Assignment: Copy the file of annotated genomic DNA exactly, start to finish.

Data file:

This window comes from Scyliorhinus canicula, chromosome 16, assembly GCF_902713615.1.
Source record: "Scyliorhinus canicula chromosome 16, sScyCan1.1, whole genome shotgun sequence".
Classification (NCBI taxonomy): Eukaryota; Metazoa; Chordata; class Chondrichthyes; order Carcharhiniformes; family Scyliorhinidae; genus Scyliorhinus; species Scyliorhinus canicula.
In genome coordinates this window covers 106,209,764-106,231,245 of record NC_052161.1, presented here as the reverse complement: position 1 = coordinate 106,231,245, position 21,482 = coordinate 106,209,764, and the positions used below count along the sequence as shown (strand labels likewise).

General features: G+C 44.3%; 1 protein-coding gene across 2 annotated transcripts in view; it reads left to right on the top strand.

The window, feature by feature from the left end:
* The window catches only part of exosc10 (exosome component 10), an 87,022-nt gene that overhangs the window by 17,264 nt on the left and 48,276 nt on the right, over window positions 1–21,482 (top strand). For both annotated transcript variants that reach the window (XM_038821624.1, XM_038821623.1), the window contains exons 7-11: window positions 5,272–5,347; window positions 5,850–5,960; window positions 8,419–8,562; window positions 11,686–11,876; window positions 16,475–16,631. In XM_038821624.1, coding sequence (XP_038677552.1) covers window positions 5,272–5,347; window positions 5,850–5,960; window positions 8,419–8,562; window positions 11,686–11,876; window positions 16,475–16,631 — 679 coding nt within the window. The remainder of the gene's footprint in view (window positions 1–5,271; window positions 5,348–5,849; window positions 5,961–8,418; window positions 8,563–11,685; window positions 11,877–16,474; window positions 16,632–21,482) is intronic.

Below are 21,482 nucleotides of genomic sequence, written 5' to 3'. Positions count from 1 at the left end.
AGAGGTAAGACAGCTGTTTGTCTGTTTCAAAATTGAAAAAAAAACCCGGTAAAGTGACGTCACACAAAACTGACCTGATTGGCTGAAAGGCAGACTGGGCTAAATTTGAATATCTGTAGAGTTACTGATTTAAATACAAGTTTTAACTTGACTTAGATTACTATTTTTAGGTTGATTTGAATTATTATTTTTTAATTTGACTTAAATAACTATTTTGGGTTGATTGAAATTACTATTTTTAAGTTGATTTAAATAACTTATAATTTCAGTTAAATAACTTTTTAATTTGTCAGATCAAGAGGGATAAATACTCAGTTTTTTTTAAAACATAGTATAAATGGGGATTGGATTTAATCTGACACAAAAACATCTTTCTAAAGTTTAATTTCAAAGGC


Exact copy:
This window comes from Scyliorhinus canicula, chromosome 16, assembly GCF_902713615.1.
Source record: "Scyliorhinus canicula chromosome 16, sScyCan1.1, whole genome shotgun sequence".
Classification (NCBI taxonomy): Eukaryota; Metazoa; Chordata; class Chondrichthyes; order Carcharhiniformes; family Scyliorhinidae; genus Scyliorhinus; species Scyliorhinus canicula.
In genome coordinates this window covers 106,209,764-106,231,245 of record NC_052161.1, presented here as the reverse complement: position 1 = coordinate 106,231,245, position 21,482 = coordinate 106,209,764, and the positions used below count along the sequence as shown (strand labels likewise).

General features: G+C 44.3%; 1 protein-coding gene across 2 annotated transcripts in view; it reads left to right on the top strand.

The window, feature by feature from the left end:
* The window catches only part of exosc10 (exosome component 10), an 87,022-nt gene that overhangs the window by 17,264 nt on the left and 48,276 nt on the right, over window positions 1–21,482 (top strand). For both annotated transcript variants that reach the window (XM_038821624.1, XM_038821623.1), the window contains exons 7-11: window positions 5,272–5,347; window positions 5,850–5,960; window positions 8,419–8,562; window positions 11,686–11,876; window positions 16,475–16,631. In XM_038821624.1, coding sequence (XP_038677552.1) covers window positions 5,272–5,347; window positions 5,850–5,960; window positions 8,419–8,562; window positions 11,686–11,876; window positions 16,475–16,631 — 679 coding nt within the window. The remainder of the gene's footprint in view (window positions 1–5,271; window positions 5,348–5,849; window positions 5,961–8,418; window positions 8,563–11,685; window positions 11,877–16,474; window positions 16,632–21,482) is intronic.

Below are 21,482 nucleotides of genomic sequence, written 5' to 3'. Positions count from 1 at the left end.
AGAGGTAAGACAGCTGTTTGTCTGTTTCAAAATTGAAAAAAAAACCCGGTAAAGTGACGTCACACAAAACTGACCTGATTGGCTGAAAGGCAGACTGGGCTAAATTTGAATATCTGTAGAGTTACTGATTTAAATACAAGTTTTAACTTGACTTAGATTACTATTTTTAGGTTGATTTGAATTATTATTTTTTAATTTGACTTAAATAACTATTTTGGGTTGATTGAAATTACTATTTTTAAGTTGATTTAAATAACTTATAATTTCAGTTAAATAACTTTTTAATTTGTCAGATCAAGAGGGATAAATACTCAGTTTTTTTTAAAACATAGTATAAATGGGGATTGGATTTAATCTGACACAAAAACATCTTTCTAAAGTTTAATTTCAAAGGC